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    Author(s): Rebecca Hoffman Gray; Craig G. Lorimer; Patrick C. Tobin; Kenneth F. Raffa
    Date: 2008
    Source: Environmental Entomology. 37(5): 1174-1184.
    Publication Series: Scientific Journal (JRNL)
    Station: Northern Research Station
    PDF: View PDF  (381.49 KB)

    Description

    A major challenge to addressing biological invasions is that the need for emergency responses often precludes opportunities to analyze the dynamics between initial establishment and population eruption. Thus, a broader understanding of underlying processes and management opportunities is often lacking. We examined the effects of habitat structure and natural enemies on recently established preeruptive gypsy moth, Lymantria dispar L., populations over 4 yr in northeastern Wisconsin. Forty-five sites were established across a range of habitat structures in oak-dominated northern hardwood forests. The number of egg masses was positively related to percent composition of oaks and other favored species. Other life stages were not related to habitat structure variables. Abundance of each life stage can predict the subsequent life stage with variable degrees of accuracy, but male moth densities were only a weak predictor of egg mass or larval densities the following year. The parasitic fly Compsilura concinnata (Meigen), an introduced generalist with deleterious nontarget effects, caused the highest mortality to larvae. The specialist pathogens Entomophaga maimaiga and nucleopolyhedrosis virus were widely distributed but caused less mortality than reported in the northeastern United States, where gypsy moth has been established much longer.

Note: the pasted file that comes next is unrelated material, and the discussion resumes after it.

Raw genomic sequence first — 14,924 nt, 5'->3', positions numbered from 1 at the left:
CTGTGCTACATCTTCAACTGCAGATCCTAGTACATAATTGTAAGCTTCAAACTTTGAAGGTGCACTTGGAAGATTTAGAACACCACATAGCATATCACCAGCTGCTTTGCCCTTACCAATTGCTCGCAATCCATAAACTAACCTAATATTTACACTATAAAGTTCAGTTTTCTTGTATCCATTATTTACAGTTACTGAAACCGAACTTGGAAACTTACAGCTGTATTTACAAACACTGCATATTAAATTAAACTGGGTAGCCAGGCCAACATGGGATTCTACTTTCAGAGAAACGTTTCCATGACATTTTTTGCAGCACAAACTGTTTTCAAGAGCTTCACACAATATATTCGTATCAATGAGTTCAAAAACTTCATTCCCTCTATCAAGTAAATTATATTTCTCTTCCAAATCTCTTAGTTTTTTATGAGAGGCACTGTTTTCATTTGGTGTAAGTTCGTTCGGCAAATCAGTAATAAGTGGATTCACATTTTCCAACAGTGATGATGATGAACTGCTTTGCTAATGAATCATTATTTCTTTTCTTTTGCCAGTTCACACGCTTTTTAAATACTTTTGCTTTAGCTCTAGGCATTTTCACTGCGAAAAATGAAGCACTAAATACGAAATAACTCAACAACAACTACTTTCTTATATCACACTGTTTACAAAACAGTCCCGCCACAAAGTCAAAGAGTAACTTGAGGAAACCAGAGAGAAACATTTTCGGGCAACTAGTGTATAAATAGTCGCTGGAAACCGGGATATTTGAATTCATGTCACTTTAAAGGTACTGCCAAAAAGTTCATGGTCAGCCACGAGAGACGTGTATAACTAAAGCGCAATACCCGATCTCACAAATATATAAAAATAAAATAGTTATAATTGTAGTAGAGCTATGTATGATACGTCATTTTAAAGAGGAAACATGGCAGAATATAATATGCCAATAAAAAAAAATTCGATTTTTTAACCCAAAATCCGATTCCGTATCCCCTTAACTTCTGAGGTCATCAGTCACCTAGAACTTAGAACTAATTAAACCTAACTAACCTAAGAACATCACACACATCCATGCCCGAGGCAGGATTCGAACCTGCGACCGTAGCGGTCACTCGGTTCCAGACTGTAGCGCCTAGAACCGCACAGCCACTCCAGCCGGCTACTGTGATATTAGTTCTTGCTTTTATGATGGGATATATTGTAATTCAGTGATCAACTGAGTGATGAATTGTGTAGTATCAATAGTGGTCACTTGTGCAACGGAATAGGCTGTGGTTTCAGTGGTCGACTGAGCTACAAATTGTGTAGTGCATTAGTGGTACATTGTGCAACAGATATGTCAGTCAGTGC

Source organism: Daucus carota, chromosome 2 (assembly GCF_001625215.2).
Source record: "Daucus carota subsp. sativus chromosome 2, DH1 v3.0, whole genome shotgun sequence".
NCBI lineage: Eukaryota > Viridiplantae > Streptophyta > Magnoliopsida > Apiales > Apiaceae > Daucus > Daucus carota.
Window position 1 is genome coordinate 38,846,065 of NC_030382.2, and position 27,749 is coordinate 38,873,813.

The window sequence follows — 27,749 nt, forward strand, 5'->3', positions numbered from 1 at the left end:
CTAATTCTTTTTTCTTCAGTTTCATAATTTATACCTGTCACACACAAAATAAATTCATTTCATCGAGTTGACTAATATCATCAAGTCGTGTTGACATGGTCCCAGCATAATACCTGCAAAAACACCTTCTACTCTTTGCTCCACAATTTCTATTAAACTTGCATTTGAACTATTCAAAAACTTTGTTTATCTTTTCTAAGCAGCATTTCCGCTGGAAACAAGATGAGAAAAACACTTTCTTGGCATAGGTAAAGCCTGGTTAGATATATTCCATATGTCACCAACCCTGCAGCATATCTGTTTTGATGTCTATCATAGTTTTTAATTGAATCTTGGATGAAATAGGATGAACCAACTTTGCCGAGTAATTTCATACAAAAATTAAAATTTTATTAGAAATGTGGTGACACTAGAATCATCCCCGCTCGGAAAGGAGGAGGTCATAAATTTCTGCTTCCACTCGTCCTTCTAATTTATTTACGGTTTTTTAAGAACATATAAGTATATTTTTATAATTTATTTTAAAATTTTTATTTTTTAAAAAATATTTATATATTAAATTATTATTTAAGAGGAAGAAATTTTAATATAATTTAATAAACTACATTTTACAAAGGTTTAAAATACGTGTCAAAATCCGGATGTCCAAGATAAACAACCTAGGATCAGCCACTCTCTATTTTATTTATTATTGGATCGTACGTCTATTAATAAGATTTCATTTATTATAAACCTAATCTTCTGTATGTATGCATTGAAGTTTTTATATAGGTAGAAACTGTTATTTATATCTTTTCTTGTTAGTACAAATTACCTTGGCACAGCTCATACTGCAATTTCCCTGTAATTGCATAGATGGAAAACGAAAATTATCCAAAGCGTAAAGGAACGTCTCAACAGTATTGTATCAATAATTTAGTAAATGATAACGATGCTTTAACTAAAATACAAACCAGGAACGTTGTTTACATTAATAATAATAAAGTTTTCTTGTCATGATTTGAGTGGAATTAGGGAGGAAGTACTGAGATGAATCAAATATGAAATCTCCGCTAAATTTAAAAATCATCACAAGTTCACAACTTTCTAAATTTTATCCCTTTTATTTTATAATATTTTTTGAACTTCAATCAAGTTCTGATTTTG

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    Citation

    Gray, Rebecca Hoffman; Lorimer, Craig G.; Tobin, Patrick C.; Raffa, Kenneth F. 2008. Preoutbreak dynamics of a recently established invasive herbivore: roles of natural enemies and habitat structure in stage-specific performance of gypsy moth (Lepidoptera: Lymantriidae) populations in northeastern Wisconsin. Environmental Entomology. 37(5): 1174-1184.

    Keywords

    Lymantria dispar, habitat structure, invasive species, natural enemies, forest insects

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